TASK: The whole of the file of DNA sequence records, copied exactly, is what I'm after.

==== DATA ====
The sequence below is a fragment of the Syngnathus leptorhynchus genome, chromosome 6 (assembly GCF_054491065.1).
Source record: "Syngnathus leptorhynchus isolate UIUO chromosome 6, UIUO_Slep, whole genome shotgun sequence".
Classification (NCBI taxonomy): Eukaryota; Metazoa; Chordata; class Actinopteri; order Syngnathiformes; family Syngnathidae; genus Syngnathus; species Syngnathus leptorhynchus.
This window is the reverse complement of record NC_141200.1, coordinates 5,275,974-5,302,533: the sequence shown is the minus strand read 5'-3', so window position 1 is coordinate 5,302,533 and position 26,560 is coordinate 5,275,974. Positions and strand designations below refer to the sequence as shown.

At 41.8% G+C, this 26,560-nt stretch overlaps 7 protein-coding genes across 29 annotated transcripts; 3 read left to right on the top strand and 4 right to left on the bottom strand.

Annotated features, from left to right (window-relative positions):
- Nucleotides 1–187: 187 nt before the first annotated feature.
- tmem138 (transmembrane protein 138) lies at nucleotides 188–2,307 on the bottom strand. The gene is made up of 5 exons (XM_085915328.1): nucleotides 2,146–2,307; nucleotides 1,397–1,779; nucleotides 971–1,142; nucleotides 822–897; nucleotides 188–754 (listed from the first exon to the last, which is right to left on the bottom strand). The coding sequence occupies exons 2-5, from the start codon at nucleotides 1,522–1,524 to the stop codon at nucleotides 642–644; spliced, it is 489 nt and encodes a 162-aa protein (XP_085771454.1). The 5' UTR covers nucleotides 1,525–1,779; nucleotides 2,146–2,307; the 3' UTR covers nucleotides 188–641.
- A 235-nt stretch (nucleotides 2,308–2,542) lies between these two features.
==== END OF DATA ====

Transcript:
The sequence below is a fragment of the Syngnathus leptorhynchus genome, chromosome 6 (assembly GCF_054491065.1).
Source record: "Syngnathus leptorhynchus isolate UIUO chromosome 6, UIUO_Slep, whole genome shotgun sequence".
Classification (NCBI taxonomy): Eukaryota; Metazoa; Chordata; class Actinopteri; order Syngnathiformes; family Syngnathidae; genus Syngnathus; species Syngnathus leptorhynchus.
This window is the reverse complement of record NC_141200.1, coordinates 5,275,974-5,302,533: the sequence shown is the minus strand read 5'-3', so window position 1 is coordinate 5,302,533 and position 26,560 is coordinate 5,275,974. Positions and strand designations below refer to the sequence as shown.

At 41.8% G+C, this 26,560-nt stretch overlaps 7 protein-coding genes across 29 annotated transcripts; 3 read left to right on the top strand and 4 right to left on the bottom strand.

Annotated features, from left to right (window-relative positions):
- Nucleotides 1–187: 187 nt before the first annotated feature.
- tmem138 (transmembrane protein 138) lies at nucleotides 188–2,307 on the bottom strand. The gene is made up of 5 exons (XM_085915328.1): nucleotides 2,146–2,307; nucleotides 1,397–1,779; nucleotides 971–1,142; nucleotides 822–897; nucleotides 188–754 (listed from the first exon to the last, which is right to left on the bottom strand). The coding sequence occupies exons 2-5, from the start codon at nucleotides 1,522–1,524 to the stop codon at nucleotides 642–644; spliced, it is 489 nt and encodes a 162-aa protein (XP_085771454.1). The 5' UTR covers nucleotides 1,525–1,779; nucleotides 2,146–2,307; the 3' UTR covers nucleotides 188–641.
- A 235-nt stretch (nucleotides 2,308–2,542) lies between these two features.